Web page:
The coach likes Ben Niemann, Bo Bower, Josey Jewell, Cole Fisher, Aaron Mends and Travis Perry. Chad Leistikow | Hawkcentral.com
IOWA CITY, Ia. – Jim Reid knows he has good guys in the linebackers' room at Iowa's Football Operations Center.
"These are guys that you really get down on your knees and pray that your daughter brings home, honestly," Reid said. "You'd be very proud to call them your sons."
Or grandsons, Iowa's 64-year-old linebackers coach clarified. But "do it right" guys don't necessarily mean guys that win in the Big Ten Conference.
After the Jan. 2 TaxSlayer slaying by Tennessee, Ben Niemann, Bo Bower, Josey Jewell, Cole Fisher, Travis Perry and maybe Aaron Mends want to prove that good guys don't finish anywhere close to last.
Bower became the scapegoat for the bowl-game disappointment. Younger, faster, hungrier Tennessee scored 28 points before even facing a third down against a flailing Iowa defense. Bower was benched in favor of Niemann in the second half of that game.
The former walk-on from West Branch uses that day as motivation, seven months later.
"I definitely did not have near even a good game, honestly," Bower said Aug. 8 at the Hawkeyes' media day. "For my spot and what I did, I think I was completely off."
Six days after the 45-28 loss (it wasn't really that close), head coach Kirk Ferentz came out with an unprecedented January depth chart. Bower had been replaced by Neimann at starting outside linebacker spot — and moved inside, to starting weakside linebacker.
The West Branch native is a starter for the Hawkeyes, but now on the inside after spending 2014 at OLB. He and the Hawkeyes are recovering from a rough TaxSlayer Bowl. Chad Leistikow | Hawkcentral.com
The shake-up seems to have been good for both individuals.
"I have to play at the line of scrimmage against tight ends and pulling guards, but I also have to be good in pass coverage and run with slot receivers," said Niemann, who is up 20 pounds to 225 in one year on campus. "It's a little different position, but I like it."
Niemann is being backed up by Fisher; middle linebacker Jewell by Perry; and Bower by Mends. But Reid, who now has the linebackers to himself with LeVar Woods sliding to coach tight ends and special teams, anticipates position flexibility among all six of them.
Reid thinks the unit will be better than 2014, not just because of on-paper changes.
"I know this is going to sound like a cliché, but every single guy that we brought back," Reid said, "has done exactly what we asked them to do, which is don't be afraid to make a mistake."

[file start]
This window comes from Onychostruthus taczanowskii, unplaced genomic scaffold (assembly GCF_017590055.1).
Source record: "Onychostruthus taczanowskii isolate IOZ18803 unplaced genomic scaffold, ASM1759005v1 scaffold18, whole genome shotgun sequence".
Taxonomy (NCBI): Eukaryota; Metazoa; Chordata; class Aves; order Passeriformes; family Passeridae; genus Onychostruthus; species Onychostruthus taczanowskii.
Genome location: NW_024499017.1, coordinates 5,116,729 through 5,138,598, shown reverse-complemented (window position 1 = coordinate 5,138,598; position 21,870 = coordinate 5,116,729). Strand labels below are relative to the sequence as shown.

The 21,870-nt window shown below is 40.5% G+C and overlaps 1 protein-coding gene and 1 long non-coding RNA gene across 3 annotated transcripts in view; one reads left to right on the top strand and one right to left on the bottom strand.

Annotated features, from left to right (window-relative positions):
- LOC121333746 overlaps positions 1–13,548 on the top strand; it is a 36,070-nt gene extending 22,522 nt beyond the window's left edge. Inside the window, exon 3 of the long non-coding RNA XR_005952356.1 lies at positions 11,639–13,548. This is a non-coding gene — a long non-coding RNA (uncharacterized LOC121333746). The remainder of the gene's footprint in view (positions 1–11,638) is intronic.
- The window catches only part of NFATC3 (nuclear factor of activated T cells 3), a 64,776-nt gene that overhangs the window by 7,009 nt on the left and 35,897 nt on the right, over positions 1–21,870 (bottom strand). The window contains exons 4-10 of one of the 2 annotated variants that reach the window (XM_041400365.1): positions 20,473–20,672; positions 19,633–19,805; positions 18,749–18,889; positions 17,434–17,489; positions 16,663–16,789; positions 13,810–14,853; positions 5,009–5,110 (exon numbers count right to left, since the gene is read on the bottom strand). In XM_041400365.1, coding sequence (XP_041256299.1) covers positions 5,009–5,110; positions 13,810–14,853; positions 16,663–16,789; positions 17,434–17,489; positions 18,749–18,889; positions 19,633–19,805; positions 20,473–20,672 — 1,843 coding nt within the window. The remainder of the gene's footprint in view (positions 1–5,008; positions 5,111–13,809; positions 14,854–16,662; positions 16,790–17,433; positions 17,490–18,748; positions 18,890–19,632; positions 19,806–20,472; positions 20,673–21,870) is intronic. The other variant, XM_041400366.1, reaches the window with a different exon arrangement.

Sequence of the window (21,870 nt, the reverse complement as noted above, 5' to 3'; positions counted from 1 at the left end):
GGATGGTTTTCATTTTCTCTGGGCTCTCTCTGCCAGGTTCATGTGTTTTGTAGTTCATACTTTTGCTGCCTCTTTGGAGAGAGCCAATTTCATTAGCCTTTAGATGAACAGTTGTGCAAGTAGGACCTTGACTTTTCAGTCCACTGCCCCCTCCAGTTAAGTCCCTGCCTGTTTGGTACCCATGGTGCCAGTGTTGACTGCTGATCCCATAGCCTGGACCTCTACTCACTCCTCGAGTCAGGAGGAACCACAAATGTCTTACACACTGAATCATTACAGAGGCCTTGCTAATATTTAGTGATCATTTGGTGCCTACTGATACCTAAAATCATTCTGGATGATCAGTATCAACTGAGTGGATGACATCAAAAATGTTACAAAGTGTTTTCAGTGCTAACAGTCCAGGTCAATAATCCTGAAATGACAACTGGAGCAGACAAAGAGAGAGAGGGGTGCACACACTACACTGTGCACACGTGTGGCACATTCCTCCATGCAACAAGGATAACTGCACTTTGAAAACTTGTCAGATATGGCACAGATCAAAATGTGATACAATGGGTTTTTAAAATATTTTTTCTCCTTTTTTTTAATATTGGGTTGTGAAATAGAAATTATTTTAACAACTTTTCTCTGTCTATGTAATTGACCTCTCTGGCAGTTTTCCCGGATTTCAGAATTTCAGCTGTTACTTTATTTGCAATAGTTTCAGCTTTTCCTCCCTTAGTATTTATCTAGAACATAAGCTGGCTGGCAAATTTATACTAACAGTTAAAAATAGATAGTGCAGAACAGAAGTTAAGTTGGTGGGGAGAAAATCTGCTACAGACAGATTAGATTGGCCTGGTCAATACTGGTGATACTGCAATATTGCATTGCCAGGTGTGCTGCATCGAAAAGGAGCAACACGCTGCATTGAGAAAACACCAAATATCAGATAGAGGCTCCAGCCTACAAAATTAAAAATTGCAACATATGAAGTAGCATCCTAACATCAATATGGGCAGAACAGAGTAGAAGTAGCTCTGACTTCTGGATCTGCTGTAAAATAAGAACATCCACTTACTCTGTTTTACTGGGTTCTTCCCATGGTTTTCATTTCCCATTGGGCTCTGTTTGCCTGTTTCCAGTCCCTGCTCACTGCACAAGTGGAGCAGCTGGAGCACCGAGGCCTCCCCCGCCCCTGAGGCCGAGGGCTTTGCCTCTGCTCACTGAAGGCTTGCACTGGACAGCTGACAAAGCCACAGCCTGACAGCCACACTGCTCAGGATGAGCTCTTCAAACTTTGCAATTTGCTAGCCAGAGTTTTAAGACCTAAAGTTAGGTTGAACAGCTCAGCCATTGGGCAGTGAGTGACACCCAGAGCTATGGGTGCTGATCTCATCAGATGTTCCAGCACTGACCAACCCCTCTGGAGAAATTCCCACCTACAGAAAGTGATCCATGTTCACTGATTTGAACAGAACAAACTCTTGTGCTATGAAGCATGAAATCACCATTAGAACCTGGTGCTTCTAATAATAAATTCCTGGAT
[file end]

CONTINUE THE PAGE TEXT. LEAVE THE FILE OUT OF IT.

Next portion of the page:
Defensive coordinator Phil Parker counted 65 big plays in 2014, 30 more than the previous year when Anthony Hitchens, James Morris and Christian Kirksey were senior studs at linebacker.
The big-play issue began in Game 1, when former Northern Iowa running back David Johnson got behind Iowa's linebackers for 203 receiving yards in a game the Hawkeyes escaped, 31-23. Indiana, Maryland, Minnesota, Wisconsin and Tennessee all had their way with Iowa's linebackers, too, particularly in the perimeter running game.
The bad taste of 7-6 has lingered, but it's also helped.
"It's just motivated all of us to get better," Bower said, "whether that be more film, getting together, running plays by ourselves, just doing all the little things, honestly, just the detail stuff."
Ferentz has said five linebackers are interchangeable in a rotation to be determined, with Mends perhaps as the wild card and special-teams ace. Niemann, Jewell and Bower were primarily with the first team in Saturday's open practice at Kinnick Stadium.
Reid emphasizes that defensive failures are an 11-man responsibility, not just the linebackers — even if they take most of the blame.
Practice statistics don't mean a ton, but Iowa's defense collectively owned the offense as the season approaches. In roughly four hours of public scrimmages at Valley and Kinnick stadiums since April, the first-team defense held the first-team offense without a touchdown.
You bet, the linebackers are taking this season personally.
"I'm with the best friends I'll have for the rest of my life," Bower said. "I think we've really become a family. All of these guys are going to do really well."